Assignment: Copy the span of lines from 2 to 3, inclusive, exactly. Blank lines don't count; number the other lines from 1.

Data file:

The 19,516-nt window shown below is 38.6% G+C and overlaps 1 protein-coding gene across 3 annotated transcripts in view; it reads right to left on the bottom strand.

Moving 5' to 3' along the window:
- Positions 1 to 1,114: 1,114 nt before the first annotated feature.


Moving 5' to 3' along the window:
- Positions 1 to 1,114: 1,114 nt before the first annotated feature.